In effect so far as applicable to the facts in this case, the statute provides that when the defendant is a nonresident of this state, the complainant need not be a resident of this state when the court has jurisdiction of both parties. This brings us at once to the controlling question in the case. Has the court by virtue of the statute the power to render a decree of divorce when not only the respondent, but also the complainant resides in another state? We do not think so.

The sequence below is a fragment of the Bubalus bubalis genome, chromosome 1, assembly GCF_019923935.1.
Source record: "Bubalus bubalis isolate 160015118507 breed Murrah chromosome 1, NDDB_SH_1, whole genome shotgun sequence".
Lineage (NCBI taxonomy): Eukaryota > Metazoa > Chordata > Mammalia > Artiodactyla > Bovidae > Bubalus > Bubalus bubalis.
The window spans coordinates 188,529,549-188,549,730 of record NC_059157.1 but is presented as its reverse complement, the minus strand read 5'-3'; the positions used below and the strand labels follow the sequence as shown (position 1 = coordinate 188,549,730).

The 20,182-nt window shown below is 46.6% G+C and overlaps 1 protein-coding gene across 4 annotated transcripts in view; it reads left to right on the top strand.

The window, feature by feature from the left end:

Jurisdiction, which is the judicial power to grant a divorce, is founded on domicile under our system of law. William v. North Carolina, 325 U.S. 226, 65 S.Ct. 1092, 89 L.Ed. 1577, 157 A.L.R. 1366; Bell v. Bell, 181 U.S. 175, 21 S.Ct. 551, 45 L.Ed. 804; Andrews v. Andrews, 188 U.S. 14, 23 S.Ct. 237, 47 L.Ed. 366; Sherrer v. Sherrer, 68 S.Ct. 1087, 1097; Wilkes v. Wilkes, 245 Ala. 54, 16 So.2d 15. See also The Alabama Lawyer, Volume eight, p. 37. This is true because domicile in the state gives the court jurisdiction of the marital status or the res which the court must have before it in order to act. Nelson on Divorce and Annulment, Vol. 2, p. 632; Schouler Divorce Manual p. 21; Kennan on Residence and Domicile p. 450; Keezer on Marriage and Divorce p. 73 et seq.; 27 C.J.S. Divorce, § 71, p. 633. The domicile of one spouse, however, within the state gives power to that state to dissolve the marriage. Williams v. North Carolina, 317 U.S. 287, 63 S.Ct. 207, 87 L.Ed. 279, 143 A.L.R. 1273; neither party here is a resident of Alabama. Jurisdiction of the res is essential because the object of a divorce action is to sever the bonds of matrimony, and unless the marital status is before the court, the court cannot act on that status. Authorities supra. Furthermore it is recognized that unless one of the parties has a residence or domicile within the state, the parties cannot even by consent confer jurisdiction on the courts of that state to grant a divorce. 17 Am.Jur. p. 273.